Presently, there is little competition on quality; the competition is on ‘novelty’. So, what happens when the novelty wears out? I have yet to see in electronic media that someone apologised or admitted their mistakes.

TNS: Is print a better medium?

IAR: In print, there is a process of thinking and rethinking — a kind of a built-in corrective mechanism. This is not so on TV. You can edit recorded programmes but not live shows and the element of thinking and rethinking lacks completely. We need to be more careful when doing TV journalism, because it leaves little to the imagination.

In print media, the reader is expected to have a level of understanding and literacy. In TV, you do not need that, as everybody from a child to an illiterate person is watching it.

TNS: Do you think the situation demands a review of the existing media laws?

IAR: Laws should only be about crime. If a crime is committed it must be brought under the purview of law. The propagation of hatred and crime is not permitted. We cannot regulate things except when a crime is committed. We need self regulation and respect of public view, though.

Defamation also falls in the jurisdiction of crime. I am opposed to any special media laws. Crime in media should also fall in the jurisdiction of the Pakistan Penal Code (PPC). If somebody tells lies, defames or incites someone in the media, it is a clear offence.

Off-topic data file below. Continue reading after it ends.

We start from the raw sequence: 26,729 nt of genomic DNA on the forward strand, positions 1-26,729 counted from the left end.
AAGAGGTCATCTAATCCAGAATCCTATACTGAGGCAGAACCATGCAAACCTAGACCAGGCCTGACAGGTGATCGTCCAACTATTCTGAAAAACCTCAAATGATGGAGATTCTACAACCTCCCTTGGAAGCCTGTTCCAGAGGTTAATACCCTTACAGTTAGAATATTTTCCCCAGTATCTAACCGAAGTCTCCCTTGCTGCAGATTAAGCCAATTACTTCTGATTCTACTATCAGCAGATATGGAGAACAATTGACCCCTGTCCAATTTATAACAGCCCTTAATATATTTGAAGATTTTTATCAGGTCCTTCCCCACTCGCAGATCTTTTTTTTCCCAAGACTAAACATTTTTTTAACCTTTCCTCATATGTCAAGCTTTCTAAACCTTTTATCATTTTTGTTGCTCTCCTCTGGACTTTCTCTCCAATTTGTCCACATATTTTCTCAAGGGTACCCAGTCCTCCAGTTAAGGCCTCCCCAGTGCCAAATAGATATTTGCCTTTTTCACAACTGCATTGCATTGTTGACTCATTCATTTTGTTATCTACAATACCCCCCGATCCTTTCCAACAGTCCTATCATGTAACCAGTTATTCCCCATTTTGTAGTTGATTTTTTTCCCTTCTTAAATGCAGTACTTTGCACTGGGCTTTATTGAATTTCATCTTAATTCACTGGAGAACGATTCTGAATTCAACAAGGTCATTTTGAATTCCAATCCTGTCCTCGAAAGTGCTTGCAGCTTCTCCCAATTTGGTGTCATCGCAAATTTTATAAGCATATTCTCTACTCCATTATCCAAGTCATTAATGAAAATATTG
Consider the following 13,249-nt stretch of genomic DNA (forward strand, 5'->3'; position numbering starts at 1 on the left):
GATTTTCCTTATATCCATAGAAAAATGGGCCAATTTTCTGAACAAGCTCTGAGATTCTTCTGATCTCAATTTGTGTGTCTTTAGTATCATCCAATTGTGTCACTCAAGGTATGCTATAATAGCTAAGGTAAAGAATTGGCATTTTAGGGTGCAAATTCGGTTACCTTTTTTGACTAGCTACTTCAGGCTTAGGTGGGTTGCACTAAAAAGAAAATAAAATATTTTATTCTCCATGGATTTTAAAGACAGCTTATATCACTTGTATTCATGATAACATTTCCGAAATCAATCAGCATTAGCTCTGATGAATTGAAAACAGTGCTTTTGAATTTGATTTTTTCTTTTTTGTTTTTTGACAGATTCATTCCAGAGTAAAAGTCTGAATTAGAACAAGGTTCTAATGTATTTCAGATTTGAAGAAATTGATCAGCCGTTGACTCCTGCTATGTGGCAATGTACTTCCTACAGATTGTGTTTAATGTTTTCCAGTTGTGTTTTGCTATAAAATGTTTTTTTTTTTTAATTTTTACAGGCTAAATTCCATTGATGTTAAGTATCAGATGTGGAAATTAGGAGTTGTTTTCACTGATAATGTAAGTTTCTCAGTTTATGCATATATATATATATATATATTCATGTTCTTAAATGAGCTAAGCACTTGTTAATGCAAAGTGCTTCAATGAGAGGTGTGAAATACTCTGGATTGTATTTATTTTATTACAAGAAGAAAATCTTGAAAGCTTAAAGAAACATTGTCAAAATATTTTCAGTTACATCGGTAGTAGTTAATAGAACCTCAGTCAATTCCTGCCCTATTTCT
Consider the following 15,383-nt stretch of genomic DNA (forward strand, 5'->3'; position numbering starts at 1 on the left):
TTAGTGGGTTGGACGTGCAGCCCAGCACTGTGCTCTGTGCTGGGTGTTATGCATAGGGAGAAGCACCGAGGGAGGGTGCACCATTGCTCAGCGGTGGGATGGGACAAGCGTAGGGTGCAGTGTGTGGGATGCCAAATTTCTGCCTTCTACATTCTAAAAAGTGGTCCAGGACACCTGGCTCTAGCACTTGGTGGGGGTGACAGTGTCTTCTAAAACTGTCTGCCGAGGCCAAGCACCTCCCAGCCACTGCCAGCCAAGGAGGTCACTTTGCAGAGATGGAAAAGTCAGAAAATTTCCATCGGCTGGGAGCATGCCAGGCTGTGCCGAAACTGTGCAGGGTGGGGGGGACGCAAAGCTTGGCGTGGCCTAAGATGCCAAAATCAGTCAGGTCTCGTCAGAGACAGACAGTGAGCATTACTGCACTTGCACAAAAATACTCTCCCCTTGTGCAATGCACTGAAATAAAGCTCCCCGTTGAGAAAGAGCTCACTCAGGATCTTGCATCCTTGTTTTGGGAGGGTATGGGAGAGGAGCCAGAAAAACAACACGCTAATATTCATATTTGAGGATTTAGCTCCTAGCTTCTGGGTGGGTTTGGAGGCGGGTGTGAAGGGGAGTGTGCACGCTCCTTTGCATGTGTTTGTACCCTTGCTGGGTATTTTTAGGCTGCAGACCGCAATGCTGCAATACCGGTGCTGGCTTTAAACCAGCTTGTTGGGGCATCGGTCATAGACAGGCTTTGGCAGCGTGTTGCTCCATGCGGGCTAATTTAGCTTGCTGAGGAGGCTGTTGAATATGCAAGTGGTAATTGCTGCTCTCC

Hate speech is also a criminal offence. I am opposed to regulating media with certain laws.

Also, the social capital of a society is reflected in the media. Unlike India, our social capital is limited. Since we have a small social capital, our media is immature.

TNS: How do you see the social media? Has it assumed the role of the whistleblower?

IAR: There are good as well as bad aspects of the social media. The good part is that people express themselves and share information. It can be a small pressure group only. The bad part is that many times they do it without any thought or consideration. This media is also related to our social maturity. The society is declining and the values are going down. The words that were considered bad and were never used in public are now openly used. This social decline has also affected the media.

To improve such media, there is a need to improve the general discourse in our society. Weak discourse can be corrected by a healthy discourse. But we lack discourse.

TNS: How to hold the media accountable to the public?

IAR: Increase in social capital will automatically lead to media accountability. People will start analysing things being shown on TV. There can be accountability only of crime in media at this point. The other will come through evolution. Until then, we as a society will have to pay for that.

There is a role for educational institutions, parliament and civil society to play, in order to form public opinion.

In an underdeveloped society, the anchorpersons, just as the common people, have not gone through the mill. Our pool of talent is small and limited; we need to increase it. The sphere and base of the society is small. Since talent is lacking, things are uneven and monopolised. There is no healthy competition. The internet industry competition is very low.

TNS: Does media lack training?

IAR: Yes, media needs to train itself properly. But it must be remembered that only media training cannot improve things. It all depends on social development and this will, definitely, take time.

The News